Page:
Fiero: A Car is Born is a film from 1984 about the development, testing, and construction of the first Pontiac Fiero – a mid-engined American sports car that today enjoys a cult following in the United States.
This film offers unique insight into the Pontiac Fiero including period interviews with project manager Hulki Aldikacti, a number of the project’s engineers, and some of the people who worked on the production line actually building the final car.
Given the fact that this film was paid for by Pontiac and used for promotional purposes it can be a little fawning in places, it was actually originally released as a laser disc in the 1980s that dealerships would play on the showroom floor.
The Pontiac Fiero remains a somewhat controversial car, it was originally developed as an economical and sporty commuting car with two-seats – partially as an answer to the market’s changing demands after the 1973 Oil Crisis.
Historically the Fiero remains significant, it was the first two-seater Pontiac since the 1930s and the first mass-produced mid-engine sports car by an American manufacturer. Cars of this type almost always came from Europe, typically from Italy or Britain.
General Motors would keep the Fiero in production for just five years, selling over 370,000 of them between 1984 and 1988. For a sports car these are good sales figures, by way of an example Toyota sold just 163,000 MR2s in its first five years.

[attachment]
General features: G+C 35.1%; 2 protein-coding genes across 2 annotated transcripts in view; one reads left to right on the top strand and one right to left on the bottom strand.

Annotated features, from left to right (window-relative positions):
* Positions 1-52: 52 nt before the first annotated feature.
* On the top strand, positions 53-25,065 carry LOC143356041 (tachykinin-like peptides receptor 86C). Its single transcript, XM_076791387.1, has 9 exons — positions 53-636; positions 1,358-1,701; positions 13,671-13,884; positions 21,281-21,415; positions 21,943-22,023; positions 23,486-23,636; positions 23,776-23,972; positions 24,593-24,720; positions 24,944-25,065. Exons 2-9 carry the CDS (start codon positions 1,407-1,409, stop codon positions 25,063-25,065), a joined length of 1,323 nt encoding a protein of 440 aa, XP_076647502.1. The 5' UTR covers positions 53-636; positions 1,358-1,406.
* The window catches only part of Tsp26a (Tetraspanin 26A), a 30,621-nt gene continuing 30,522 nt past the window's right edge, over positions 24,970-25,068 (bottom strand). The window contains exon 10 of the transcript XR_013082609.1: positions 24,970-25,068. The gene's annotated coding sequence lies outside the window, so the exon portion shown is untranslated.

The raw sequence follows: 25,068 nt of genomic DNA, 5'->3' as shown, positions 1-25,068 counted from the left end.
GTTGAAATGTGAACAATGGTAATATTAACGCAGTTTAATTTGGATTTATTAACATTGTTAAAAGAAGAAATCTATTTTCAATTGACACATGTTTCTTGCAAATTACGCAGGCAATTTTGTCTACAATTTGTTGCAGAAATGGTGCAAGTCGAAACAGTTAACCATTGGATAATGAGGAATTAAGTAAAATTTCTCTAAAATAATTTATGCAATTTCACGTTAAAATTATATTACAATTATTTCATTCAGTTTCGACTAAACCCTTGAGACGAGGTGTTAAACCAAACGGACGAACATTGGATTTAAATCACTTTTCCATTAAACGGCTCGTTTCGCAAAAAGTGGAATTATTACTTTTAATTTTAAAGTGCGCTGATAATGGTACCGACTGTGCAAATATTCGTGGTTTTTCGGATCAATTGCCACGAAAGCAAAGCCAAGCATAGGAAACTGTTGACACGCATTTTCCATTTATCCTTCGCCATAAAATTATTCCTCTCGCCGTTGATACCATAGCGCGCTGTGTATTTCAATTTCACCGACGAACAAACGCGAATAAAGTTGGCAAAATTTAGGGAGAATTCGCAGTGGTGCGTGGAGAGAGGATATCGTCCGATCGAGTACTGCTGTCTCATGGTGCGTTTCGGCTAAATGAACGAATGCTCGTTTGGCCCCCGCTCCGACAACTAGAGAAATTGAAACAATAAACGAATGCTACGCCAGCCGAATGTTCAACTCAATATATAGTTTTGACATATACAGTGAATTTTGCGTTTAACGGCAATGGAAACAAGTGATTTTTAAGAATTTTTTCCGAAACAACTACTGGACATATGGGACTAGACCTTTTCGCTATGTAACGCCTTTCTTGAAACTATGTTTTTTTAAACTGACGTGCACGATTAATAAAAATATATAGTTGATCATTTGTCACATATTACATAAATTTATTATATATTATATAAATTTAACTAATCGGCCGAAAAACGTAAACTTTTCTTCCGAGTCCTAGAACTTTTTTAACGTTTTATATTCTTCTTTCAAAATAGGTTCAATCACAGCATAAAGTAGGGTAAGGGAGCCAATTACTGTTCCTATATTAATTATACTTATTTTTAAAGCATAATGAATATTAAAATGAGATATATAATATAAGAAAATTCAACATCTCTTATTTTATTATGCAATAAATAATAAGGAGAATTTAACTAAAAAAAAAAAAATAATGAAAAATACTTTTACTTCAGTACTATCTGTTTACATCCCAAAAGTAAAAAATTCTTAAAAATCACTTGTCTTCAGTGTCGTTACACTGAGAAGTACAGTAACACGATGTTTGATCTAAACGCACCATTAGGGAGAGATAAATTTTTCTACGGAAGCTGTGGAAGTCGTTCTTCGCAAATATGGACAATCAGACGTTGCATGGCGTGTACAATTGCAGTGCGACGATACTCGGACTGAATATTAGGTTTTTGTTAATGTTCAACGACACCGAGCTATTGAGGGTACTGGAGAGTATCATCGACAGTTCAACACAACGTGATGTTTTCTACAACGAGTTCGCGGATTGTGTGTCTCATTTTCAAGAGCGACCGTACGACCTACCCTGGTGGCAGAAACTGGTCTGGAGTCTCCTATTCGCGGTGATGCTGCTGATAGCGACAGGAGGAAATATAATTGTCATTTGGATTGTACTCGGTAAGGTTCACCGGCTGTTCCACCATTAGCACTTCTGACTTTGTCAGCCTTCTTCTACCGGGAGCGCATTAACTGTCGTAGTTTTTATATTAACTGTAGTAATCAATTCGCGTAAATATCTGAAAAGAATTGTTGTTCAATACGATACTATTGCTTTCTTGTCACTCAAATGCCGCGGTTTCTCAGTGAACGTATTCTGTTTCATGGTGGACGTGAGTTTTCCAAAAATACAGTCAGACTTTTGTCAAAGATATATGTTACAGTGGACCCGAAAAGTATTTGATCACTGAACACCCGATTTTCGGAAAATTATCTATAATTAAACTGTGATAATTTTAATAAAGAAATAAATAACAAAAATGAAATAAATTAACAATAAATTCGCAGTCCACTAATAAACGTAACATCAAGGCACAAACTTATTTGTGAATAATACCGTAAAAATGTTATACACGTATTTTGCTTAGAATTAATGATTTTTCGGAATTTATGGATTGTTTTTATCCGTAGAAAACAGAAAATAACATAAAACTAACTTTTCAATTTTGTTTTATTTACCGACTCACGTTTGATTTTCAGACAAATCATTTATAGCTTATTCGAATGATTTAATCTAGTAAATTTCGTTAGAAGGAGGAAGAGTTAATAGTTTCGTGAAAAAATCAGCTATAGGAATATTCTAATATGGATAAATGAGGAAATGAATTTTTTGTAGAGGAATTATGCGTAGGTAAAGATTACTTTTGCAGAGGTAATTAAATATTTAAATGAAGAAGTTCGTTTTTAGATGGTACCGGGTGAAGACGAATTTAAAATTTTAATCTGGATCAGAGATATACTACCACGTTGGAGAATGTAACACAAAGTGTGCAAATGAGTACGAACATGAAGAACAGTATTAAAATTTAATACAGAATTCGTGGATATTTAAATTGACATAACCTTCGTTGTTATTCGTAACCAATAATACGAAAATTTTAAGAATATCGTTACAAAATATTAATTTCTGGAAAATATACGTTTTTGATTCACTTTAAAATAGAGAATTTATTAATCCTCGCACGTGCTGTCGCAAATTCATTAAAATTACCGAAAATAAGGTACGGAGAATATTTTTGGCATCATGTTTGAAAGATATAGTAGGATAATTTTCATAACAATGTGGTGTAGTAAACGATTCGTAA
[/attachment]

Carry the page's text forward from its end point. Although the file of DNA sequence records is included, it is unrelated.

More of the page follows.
Today, decades after it left production, the Fiero has become a cult classic. For many years it was the unloved Pontiac step child and many were scrapped or turned into low-budget Ferrari replicas. For many, the small, lightweight nature of the Fiero combined with its unusual styling and sports car handling make it an ideal retro classic.
The shortcomings that the Fiero had, engine reliability and handling issues, have largely been addressed and the aftermarket has developed a slew of upgrades and performance parts for the model.
Pricing now varies from under $9,000 up to over $20,000 USD depending on year, mileage, and condition – with the 1988 manual V6 cars typically commanding the highest prices.
Articles that Ben has written have been covered on CNN, Popular Mechanics, Smithsonian Magazine, Road & Track Magazine, the official Pinterest blog, the official eBay Motors blog, BuzzFeed, Autoweek Magazine, Wired Magazine, Autoblog, Gear Patrol, Jalopnik, The Verge, and many more.
Silodrome was founded by Ben back in 2010, in the years since the site has grown to become a world leader in the alternative and vintage motoring sector, with well over a million monthly readers from around the world and many hundreds of thousands of followers on social media.